How to become a Airline Passenger Officer

Airline passenger officers work at the airport providing customer-related services such as check-in and boarding procedures, providing information and directions, locating lost luggage and assisting passengers who require special attention.

Personal requirements of a Airline Passenger Officer

  • Excellent communication and interpersonal skills
  • Alertness and common sense
  • Enjoy working with people
  • Neat personal appearance
  • Pleasant personality
  • Comfortable using computers
  • Able to deal with difficult situations
  • Able to work under pressure in peak periods

Education & Training for a Airline Passenger Officer

You can work as an airline passenger officer without formal qualifications. Employers generally require you to gain your Senior Secondary Certificate of Education with good results in English and mathematics, and/or have relevant clerical and customer service experience. The selection process involves aptitude testing and an assessment of educational qualifications and previous workplace experience. Following selection and appointment, airline passenger officers undergo initial in-house training, which covers service standards and protocols, computer reservations, check-in systems and security training. You can also become an airline passenger officer through a traineeship in Aviation (Ground Operations and Service). Entry requirements may vary, but employers generally require Year 10.

Duties & Tasks of a Airline Passenger Officer

Airline passenger officers:

  • issue and check tickets and travel documents, check in passengers for their flight and allocate seats on the aircraft
  • check baggage size and weight
  • direct passengers to immigration and/or departure gates, and provide information about customs and immigration procedures
  • assist with passenger enquiries and complaints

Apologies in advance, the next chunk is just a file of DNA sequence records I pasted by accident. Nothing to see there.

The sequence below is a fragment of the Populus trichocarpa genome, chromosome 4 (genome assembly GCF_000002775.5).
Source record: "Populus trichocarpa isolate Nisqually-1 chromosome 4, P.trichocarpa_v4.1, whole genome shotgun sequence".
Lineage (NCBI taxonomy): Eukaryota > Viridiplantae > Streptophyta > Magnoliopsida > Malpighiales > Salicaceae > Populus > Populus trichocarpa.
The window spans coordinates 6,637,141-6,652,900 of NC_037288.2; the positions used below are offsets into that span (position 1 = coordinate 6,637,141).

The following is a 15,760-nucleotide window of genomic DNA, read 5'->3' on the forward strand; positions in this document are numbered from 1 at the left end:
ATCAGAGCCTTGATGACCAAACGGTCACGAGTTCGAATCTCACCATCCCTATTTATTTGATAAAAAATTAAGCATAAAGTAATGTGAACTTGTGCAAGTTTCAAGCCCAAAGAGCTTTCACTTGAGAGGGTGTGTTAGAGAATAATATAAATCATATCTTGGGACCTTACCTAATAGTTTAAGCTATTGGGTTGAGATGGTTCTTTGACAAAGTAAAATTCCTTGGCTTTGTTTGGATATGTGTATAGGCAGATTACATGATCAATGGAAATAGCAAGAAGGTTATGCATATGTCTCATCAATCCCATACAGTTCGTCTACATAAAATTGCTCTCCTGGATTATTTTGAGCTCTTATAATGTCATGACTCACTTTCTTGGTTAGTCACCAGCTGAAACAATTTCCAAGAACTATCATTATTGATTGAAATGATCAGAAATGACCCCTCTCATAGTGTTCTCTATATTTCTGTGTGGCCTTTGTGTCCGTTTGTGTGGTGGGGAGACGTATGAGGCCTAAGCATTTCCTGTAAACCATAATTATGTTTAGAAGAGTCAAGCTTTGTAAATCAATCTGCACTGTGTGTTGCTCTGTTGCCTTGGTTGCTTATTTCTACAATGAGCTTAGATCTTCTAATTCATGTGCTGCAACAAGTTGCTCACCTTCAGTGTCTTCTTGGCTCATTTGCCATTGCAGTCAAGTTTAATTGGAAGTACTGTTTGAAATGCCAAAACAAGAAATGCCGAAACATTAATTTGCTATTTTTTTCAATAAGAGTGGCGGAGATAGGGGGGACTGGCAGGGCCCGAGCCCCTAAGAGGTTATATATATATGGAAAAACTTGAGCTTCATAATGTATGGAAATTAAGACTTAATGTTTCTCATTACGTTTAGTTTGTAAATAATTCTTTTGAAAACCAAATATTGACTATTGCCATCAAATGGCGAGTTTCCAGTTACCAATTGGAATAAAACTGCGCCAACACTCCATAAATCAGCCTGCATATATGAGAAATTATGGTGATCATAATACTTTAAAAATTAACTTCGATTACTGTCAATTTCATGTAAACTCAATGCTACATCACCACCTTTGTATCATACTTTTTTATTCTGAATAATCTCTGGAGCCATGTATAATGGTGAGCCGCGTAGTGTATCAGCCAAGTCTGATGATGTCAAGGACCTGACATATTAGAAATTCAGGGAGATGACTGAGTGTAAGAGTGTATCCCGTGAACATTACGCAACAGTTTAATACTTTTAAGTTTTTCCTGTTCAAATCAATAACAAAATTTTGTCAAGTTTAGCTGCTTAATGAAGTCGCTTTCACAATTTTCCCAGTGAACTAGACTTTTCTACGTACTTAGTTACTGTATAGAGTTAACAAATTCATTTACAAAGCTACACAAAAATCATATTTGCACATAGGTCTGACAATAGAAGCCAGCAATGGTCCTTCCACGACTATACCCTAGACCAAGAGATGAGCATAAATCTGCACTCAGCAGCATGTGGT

• attend to travelling airline staff and crew
  • provide information about flight arrival and departure times and use the public address (PA) system to make announcements to arriving and departing passengers
  • direct passengers to luggage areas and assist passengers with lost luggage
  • help passengers requiring special assistance, such as VIPs, disabled and elderly passengers, parents with infants and unaccompanied minors
  • ensure security measures are adhered to at all times.

Working conditions for a Airline Passenger Officer

Airline passenger officers are required to work shifts, which may include weekends, public holidays and nights.

Employment Opportunities for a Airline Passenger Officer

Most airline passenger officers are employed by the major airlines operating in Australia such as Qantas, Jetstar and Virgin Australia. Many are employed on a permanent part-time basis. Competition for positions is strong. With experience, and sometimes further training, airline passenger officers may progress to supervisory or managerial positions.

Future growth:

relatively steady

Employment by state:

ACT 0%

NSW 37.3%

NT 0%

QLD 18.9%

SA 12%

TAS 0%

VIC 31.8%

WA 0%

Hours worked:

32.5

Unemployment:

above average

Gender split:

Proportion of male workers 44.4%

Proportion of female workers 55.5%

Education level:

Proportion of workers who have not completed Year 10: 0%

Proportion of workers who have not completed Year 12: 0%

Proportion of workers whose highest qualification is secondary school: 47.4%

Proportion of workers whose highest qualification is a Certificate 3 or 4: 52.6%

Proportion of workers whose highest qualification is a Diploma or Advanced Diploma: 0%

Proportion of workers whose highest qualification is a Bachelor degree: 0%

Proportion of workers whose highest qualification is a Postgraduate Diploma or Graduate Certificate: 0%

Age bracket:

Proprortion of workers aged below 35 years: 34.6%

Proportion of workers aged above 35 years: 53.8%

*The data above is sourced from the Department of Employment’s Job Outlook website.

Additional Information
Experience in a service industry, such as hospitality or retail, may be highly regarded. All persons working in the airline industry must satisfy security clearance requirements.
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